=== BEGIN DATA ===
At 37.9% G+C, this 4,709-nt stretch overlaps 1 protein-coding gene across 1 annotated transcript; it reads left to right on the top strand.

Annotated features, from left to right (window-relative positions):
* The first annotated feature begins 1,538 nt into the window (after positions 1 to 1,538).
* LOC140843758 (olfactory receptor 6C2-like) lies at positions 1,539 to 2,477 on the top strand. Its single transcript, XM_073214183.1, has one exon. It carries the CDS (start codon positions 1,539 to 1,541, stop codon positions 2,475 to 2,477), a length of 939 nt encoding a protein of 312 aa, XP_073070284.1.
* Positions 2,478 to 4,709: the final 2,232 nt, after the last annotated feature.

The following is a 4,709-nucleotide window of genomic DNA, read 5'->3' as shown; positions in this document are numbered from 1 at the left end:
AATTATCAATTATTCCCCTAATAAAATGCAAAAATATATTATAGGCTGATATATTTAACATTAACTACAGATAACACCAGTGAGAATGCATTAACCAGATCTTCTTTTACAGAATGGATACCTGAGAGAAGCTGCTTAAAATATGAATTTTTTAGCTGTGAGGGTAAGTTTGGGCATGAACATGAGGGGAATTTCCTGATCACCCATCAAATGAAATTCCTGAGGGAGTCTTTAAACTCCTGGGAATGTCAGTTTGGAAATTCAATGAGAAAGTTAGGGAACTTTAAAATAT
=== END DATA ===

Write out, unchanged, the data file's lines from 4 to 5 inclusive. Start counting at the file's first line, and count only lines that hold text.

* LOC140843758 (olfactory receptor 6C2-like) lies at positions 1,539 to 2,477 on the top strand. Its single transcript, XM_073214183.1, has one exon. It carries the CDS (start codon positions 1,539 to 1,541, stop codon positions 2,475 to 2,477), a length of 939 nt encoding a protein of 312 aa, XP_073070284.1.
* Positions 2,478 to 4,709: the final 2,232 nt, after the last annotated feature.